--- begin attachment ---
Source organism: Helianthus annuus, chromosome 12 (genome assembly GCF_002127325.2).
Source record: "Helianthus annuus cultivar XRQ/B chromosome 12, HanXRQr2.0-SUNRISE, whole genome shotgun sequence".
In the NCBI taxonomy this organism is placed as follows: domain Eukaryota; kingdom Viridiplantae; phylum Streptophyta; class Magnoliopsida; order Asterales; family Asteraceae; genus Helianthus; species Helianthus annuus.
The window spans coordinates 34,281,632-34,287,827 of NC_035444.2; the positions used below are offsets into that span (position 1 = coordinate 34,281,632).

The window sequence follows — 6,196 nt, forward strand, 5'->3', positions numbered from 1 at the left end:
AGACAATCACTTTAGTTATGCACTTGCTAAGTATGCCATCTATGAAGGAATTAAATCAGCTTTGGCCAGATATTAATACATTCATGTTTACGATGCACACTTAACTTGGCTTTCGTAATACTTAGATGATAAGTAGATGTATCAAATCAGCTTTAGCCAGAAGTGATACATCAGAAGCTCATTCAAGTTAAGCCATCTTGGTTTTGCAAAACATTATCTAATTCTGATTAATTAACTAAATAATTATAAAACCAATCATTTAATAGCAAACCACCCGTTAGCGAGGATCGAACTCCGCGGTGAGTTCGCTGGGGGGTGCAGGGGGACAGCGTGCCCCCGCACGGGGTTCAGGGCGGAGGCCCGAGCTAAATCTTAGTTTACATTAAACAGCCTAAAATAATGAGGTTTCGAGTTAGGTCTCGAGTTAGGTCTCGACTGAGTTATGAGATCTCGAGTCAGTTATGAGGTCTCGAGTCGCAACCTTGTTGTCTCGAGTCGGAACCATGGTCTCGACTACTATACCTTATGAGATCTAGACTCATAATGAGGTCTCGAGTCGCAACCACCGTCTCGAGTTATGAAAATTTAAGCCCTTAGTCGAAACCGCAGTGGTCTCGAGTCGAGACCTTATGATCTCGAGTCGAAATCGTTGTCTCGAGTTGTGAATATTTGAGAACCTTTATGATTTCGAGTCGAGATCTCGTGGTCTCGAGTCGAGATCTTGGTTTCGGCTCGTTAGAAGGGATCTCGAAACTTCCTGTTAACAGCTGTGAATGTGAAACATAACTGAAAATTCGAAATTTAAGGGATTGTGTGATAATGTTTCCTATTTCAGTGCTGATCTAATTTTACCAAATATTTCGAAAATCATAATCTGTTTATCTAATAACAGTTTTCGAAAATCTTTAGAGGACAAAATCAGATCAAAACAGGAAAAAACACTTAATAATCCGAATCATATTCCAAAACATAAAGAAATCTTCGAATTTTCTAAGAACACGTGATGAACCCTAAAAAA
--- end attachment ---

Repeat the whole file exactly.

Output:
Source organism: Helianthus annuus, chromosome 12 (genome assembly GCF_002127325.2).
Source record: "Helianthus annuus cultivar XRQ/B chromosome 12, HanXRQr2.0-SUNRISE, whole genome shotgun sequence".
In the NCBI taxonomy this organism is placed as follows: domain Eukaryota; kingdom Viridiplantae; phylum Streptophyta; class Magnoliopsida; order Asterales; family Asteraceae; genus Helianthus; species Helianthus annuus.
The window spans coordinates 34,281,632-34,287,827 of NC_035444.2; the positions used below are offsets into that span (position 1 = coordinate 34,281,632).

The window sequence follows — 6,196 nt, forward strand, 5'->3', positions numbered from 1 at the left end:
AGACAATCACTTTAGTTATGCACTTGCTAAGTATGCCATCTATGAAGGAATTAAATCAGCTTTGGCCAGATATTAATACATTCATGTTTACGATGCACACTTAACTTGGCTTTCGTAATACTTAGATGATAAGTAGATGTATCAAATCAGCTTTAGCCAGAAGTGATACATCAGAAGCTCATTCAAGTTAAGCCATCTTGGTTTTGCAAAACATTATCTAATTCTGATTAATTAACTAAATAATTATAAAACCAATCATTTAATAGCAAACCACCCGTTAGCGAGGATCGAACTCCGCGGTGAGTTCGCTGGGGGGTGCAGGGGGACAGCGTGCCCCCGCACGGGGTTCAGGGCGGAGGCCCGAGCTAAATCTTAGTTTACATTAAACAGCCTAAAATAATGAGGTTTCGAGTTAGGTCTCGAGTTAGGTCTCGACTGAGTTATGAGATCTCGAGTCAGTTATGAGGTCTCGAGTCGCAACCTTGTTGTCTCGAGTCGGAACCATGGTCTCGACTACTATACCTTATGAGATCTAGACTCATAATGAGGTCTCGAGTCGCAACCACCGTCTCGAGTTATGAAAATTTAAGCCCTTAGTCGAAACCGCAGTGGTCTCGAGTCGAGACCTTATGATCTCGAGTCGAAATCGTTGTCTCGAGTTGTGAATATTTGAGAACCTTTATGATTTCGAGTCGAGATCTCGTGGTCTCGAGTCGAGATCTTGGTTTCGGCTCGTTAGAAGGGATCTCGAAACTTCCTGTTAACAGCTGTGAATGTGAAACATAACTGAAAATTCGAAATTTAAGGGATTGTGTGATAATGTTTCCTATTTCAGTGCTGATCTAATTTTACCAAATATTTCGAAAATCATAATCTGTTTATCTAATAACAGTTTTCGAAAATCTTTAGAGGACAAAATCAGATCAAAACAGGAAAAAACACTTAATAATCCGAATCATATTCCAAAACATAAAGAAATCTTCGAATTTTCTAAGAACACGTGATGAACCCTAAAAAA